Read Gorilla Doctors: Saving Endangered Great Apes by Pamela S. Turner Free Online
Book Title: Gorilla Doctors: Saving Endangered Great Apes|
The author of the book: Pamela S. Turner
Format files: PDF
The size of the: 953 KB
Edition: HMH Books for Young Readers
Date of issue: May 27th 2005
ISBN 13: 9780618445554
Read full description of the books Gorilla Doctors: Saving Endangered Great Apes:Mountain gorillas are playful, curious, beautiful, and fiercely protective of their families. They are also one of the most endangered species in the world. For many years, mountain gorillas have faced the threat of t death at the hands of poachers. Funds raised by “gorilla tourism”––bringing people into the forest to see these majestic animals––have helped protect gorillas. This tourism is vital, but close contact between gorillas and people has brought a new threat to the mountain gorillas: human disease.
The Mountain Gorilla Veterinary Project is a group of courageous and talented scientists working to save the mountain gorilla population in Rwanda and Uganda. The "Gorilla Doctors" study the effects of human exposure, document the daily lives of the gorillas, provide emergency care to injured animals, and even act as foster parents to an orphaned gorilla baby named Fearless. Through engaging text and stunning photographs, Pamela Turner takes readers on an exploration like no other in this gripping tale of science, nature, and conservation.
Read information about the authorI was very interested in books as a child. I still remember how hard I worked as a four-year-old at learning to write my name because my mother promised I could have a library card as soon as I could scrawl "PAMELA." When my parents made me turn my bedroom lights out at night, I would read by the tiny red light on the temperature control for my electric blanket. I grew up in Riverside--a rather hot part of Southern California. I was forced to sweat through many books, and not just because I was worried about the hero. The first thing I can remember wanting to be is a children's author. I also loved animals. We had a dog and a big outdoor cage full of doves. My good friend, Jenny, lived on a dairy farm and it was critter heaven for me. We would jump her horses bareback over bales of hay and ride for miles in the hills. When I was in college I spent a year in Nairobi, Kenya as an exchange student. I didn't know much about Africa before I left, but I knew it had lots of wildlife. I traveled throughout East and Central Africa and saw lions, elephants, gorillas, Cape buffalo, and many other animals. I met my future husband, Rob, in Kenya. He was also an exchange student. We both loved living in another country.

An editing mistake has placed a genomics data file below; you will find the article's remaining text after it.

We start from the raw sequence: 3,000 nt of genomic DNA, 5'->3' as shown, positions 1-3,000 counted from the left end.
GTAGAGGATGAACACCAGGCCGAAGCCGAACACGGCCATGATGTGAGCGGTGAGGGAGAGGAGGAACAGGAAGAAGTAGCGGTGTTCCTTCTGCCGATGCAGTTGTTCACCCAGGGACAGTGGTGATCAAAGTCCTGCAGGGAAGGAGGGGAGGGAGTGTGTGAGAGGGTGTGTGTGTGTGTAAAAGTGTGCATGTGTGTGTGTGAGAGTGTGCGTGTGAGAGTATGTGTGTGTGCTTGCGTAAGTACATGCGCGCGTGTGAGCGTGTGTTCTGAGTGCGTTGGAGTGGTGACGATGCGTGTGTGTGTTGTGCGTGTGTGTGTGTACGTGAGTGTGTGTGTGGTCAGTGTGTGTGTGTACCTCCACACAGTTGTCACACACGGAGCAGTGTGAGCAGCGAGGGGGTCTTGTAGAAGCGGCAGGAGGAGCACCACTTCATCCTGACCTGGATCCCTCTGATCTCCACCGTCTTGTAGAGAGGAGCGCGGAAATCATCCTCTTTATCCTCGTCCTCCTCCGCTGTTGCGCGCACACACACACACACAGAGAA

I have a B.A. in Social Science from the University of California, Irvine, and a Master of Public Health from the University of California, Berkeley. I've worked as a legislative assistant for foreign affairs for a California congressman and as a international health consultant. Over the years Rob and I lived in Kenya, the Marshall Islands, South Africa, the Philippines, and Japan. We have three children, Travis (26), Kelsey (24), and Connor (21). Each of them was born in a different country. My family and I lived in Japan for about six years, and my children all attended a local Japanese preschool. The Japanese mothers at the preschool told me the story of Hachiko. I thought it was a wonderful tale. When we returned to the U.S. I decided I wanted to be a writer, just like I'd planned to be when I was four.(Better late than never.) Hachiko is famous in Japan, and I thought his story would be a wonderful one to share with English-speaking children. HACHIKO was my first book. Since then I've written seven more (GORILLA DOCTORS, LIFE ON EARTH-AND BEYOND, A LIFE IN THE WILD, THE FROG SCIENTIST, PROWLING THE SEAS, PROJECT SEAHORSE, and THE DOLPHINS OF SHARK BAY). My newest book, SAMURAI RISING, will be coming out in early 2016.
We now live in Oakland, California. I've written many science and nature articles for adults and for children. Besides reading and writing, I like to scuba dive and snow ski. I've been lucky enough to dive all over the world, including the Caribbean, Southeast Asia, the Pacific, and off California. I love diving because you can get closer to big animals underwater than anywhere else. Several years ago I began learning kendo (Japanese swordfighting) along with with youngest son, Connor.
When I write I am ably kept company by my yellow labrador retriever, Manchee, and my son Connor's cockapoo, Tux. They sometimes respond to "sit." They always respond to "cookie." We also have a very obese Australian White's tree frog named Dumpy F. Lumpy who looks a lot like Jabba the Hut.
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